Chesapeake Energy Corporation has become the largest oil and gas company to file for bankruptcy protection during the coronavirus pandemic. Chesapeake was once the nation’s No. 2 natural gas producer, thanks to early bets on fracking. Aubrey McClendon, Chesapeake’s late founder and CEO, was considered one of the leaders of the shale boom that transformed the United States into the world’s largest oil and natural gas producer.
More recently, bankruptcy rumors had swirled around Chesapeake (CHK) as the company grappled with depressed energy prices, a poorly timed push into oil, and a mountain of debt. The coronavirus crisis exacerbated those challenges. Despite a recent recovery to $40 a barrel, the price of oil has fallen sharply this year because of excess supply and a sharp drop in demand caused by worldwide stay-at-home orders.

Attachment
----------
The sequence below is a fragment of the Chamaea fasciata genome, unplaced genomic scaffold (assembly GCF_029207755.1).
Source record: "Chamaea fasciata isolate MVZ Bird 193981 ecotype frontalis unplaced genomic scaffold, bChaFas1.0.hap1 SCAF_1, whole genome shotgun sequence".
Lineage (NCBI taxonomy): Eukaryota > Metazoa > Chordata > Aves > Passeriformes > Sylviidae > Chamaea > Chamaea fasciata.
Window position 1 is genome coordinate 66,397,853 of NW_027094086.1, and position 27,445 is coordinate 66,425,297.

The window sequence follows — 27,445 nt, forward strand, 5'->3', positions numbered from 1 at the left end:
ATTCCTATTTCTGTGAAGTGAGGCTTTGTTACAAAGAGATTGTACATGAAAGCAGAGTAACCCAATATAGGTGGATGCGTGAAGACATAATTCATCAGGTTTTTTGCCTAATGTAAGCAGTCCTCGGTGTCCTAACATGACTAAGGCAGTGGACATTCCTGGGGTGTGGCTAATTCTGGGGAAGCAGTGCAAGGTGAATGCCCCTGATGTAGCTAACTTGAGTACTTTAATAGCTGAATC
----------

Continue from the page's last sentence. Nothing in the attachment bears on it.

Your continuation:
Chesapeake’s share price has dropped more than 93% since January, from $172 to $11.85 as of close on Friday. Earlier this month, Chesapeake skipped interest payments of $13.5 million, according to filings with the US Securities and Exchange Commission. The company had a 30-day grace period before it would be considered in default.
Chesapeake said in a statement Sunday that the Chapter 11 bankruptcy protection would help it to “strengthen its balance sheet and restructure its legacy contractual obligations to achieve a more sustainable capital structure.”
The company posted an $8.3 billion net loss during the first quarter of 2020. It also reported nearly $9.5 billion in long term liabilities and just $82 million in cash.